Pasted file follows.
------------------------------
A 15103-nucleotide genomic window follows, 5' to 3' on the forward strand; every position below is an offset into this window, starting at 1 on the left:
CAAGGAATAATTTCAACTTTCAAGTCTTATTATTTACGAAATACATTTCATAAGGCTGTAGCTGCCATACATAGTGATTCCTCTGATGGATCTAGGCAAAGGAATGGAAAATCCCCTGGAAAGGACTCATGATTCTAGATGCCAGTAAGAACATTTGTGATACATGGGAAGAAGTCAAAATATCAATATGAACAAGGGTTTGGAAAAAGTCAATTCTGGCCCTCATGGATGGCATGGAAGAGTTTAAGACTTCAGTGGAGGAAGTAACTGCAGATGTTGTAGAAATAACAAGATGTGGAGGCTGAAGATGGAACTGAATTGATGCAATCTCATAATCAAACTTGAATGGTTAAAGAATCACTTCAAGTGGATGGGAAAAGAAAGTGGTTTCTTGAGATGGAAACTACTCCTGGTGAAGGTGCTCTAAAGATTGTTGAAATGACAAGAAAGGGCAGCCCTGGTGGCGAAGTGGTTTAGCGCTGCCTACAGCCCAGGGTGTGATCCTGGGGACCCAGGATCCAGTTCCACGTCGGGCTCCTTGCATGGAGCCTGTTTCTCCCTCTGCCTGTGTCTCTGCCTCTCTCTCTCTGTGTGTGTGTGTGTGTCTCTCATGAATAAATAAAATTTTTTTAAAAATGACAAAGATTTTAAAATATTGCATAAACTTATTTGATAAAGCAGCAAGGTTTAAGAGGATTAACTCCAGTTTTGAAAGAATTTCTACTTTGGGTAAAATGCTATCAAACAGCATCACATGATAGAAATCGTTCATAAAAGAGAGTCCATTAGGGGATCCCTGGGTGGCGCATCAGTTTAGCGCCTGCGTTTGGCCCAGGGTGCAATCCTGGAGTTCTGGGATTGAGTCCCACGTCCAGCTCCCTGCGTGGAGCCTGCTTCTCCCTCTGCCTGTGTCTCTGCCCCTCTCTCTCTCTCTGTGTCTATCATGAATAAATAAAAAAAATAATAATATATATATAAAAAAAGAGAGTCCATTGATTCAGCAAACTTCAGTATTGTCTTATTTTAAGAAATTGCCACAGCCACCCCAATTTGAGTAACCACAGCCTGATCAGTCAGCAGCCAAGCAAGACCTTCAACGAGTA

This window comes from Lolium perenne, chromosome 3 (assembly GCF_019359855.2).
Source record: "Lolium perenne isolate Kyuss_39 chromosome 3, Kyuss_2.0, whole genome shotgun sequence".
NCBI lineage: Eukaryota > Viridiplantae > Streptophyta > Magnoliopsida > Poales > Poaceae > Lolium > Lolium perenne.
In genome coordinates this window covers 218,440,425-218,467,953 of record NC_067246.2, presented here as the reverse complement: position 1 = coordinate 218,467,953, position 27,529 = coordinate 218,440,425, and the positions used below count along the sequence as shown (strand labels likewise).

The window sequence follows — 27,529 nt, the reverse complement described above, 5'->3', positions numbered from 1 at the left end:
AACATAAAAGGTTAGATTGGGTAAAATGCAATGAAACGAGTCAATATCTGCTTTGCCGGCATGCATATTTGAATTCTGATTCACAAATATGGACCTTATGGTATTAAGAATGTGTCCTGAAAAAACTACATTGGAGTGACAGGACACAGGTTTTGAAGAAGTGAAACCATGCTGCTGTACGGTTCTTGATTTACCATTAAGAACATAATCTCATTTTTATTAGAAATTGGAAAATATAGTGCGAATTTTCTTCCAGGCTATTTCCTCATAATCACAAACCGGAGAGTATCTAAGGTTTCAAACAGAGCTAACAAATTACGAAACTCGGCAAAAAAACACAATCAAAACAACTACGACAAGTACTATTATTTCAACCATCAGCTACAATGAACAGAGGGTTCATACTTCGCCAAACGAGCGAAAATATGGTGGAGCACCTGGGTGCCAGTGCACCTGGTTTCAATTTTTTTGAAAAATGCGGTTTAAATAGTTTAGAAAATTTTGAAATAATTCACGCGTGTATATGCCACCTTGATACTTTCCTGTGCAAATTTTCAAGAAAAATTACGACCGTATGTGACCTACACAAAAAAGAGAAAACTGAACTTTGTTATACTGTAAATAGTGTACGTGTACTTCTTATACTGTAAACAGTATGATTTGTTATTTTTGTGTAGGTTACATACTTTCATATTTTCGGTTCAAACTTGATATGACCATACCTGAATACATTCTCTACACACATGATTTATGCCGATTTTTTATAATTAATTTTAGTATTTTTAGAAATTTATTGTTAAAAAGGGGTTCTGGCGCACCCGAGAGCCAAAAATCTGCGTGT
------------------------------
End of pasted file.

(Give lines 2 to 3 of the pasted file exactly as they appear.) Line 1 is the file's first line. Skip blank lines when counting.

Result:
CAAGGAATAATTTCAACTTTCAAGTCTTATTATTTACGAAATACATTTCATAAGGCTGTAGCTGCCATACATAGTGATTCCTCTGATGGATCTAGGCAAAGGAATGGAAAATCCCCTGGAAAGGACTCATGATTCTAGATGCCAGTAAGAACATTTGTGATACATGGGAAGAAGTCAAAATATCAATATGAACAAGGGTTTGGAAAAAGTCAATTCTGGCCCTCATGGATGGCATGGAAGAGTTTAAGACTTCAGTGGAGGAAGTAACTGCAGATGTTGTAGAAATAACAAGATGTGGAGGCTGAAGATGGAACTGAATTGATGCAATCTCATAATCAAACTTGAATGGTTAAAGAATCACTTCAAGTGGATGGGAAAAGAAAGTGGTTTCTTGAGATGGAAACTACTCCTGGTGAAGGTGCTCTAAAGATTGTTGAAATGACAAGAAAGGGCAGCCCTGGTGGCGAAGTGGTTTAGCGCTGCCTACAGCCCAGGGTGTGATCCTGGGGACCCAGGATCCAGTTCCACGTCGGGCTCCTTGCATGGAGCCTGTTTCTCCCTCTGCCTGTGTCTCTGCCTCTCTCTCTCTGTGTGTGTGTGTGTGTCTCTCATGAATAAATAAAATTTTTTTAAAAATGACAAAGATTTTAAAATATTGCATAAACTTATTTGATAAAGCAGCAAGGTTTAAGAGGATTAACTCCAGTTTTGAAAGAATTTCTACTTTGGGTAAAATGCTATCAAACAGCATCACATGATAGAAATCGTTCATAAAAGAGAGTCCATTAGGGGATCCCTGGGTGGCGCATCAGTTTAGCGCCTGCGTTTGGCCCAGGGTGCAATCCTGGAGTTCTGGGATTGAGTCCCACGTCCAGCTCCCTGCGTGGAGCCTGCTTCTCCCTCTGCCTGTGTCTCTGCCCCTCTCTCTCTCTCTGTGTCTATCATGAATAAATAAAAAAAATAATAATATATATATAAAAAAAGAGAGTCCATTGATTCAGCAAACTTCAGTATTGTCTTATTTTAAGAAATTGCCACAGCCACCCCAATTTGAGTAACCACAGCCTGATCAGTCAGCAGCCAAGCAAGACCTTCAACGAGTA

This window comes from Lolium perenne, chromosome 3 (assembly GCF_019359855.2).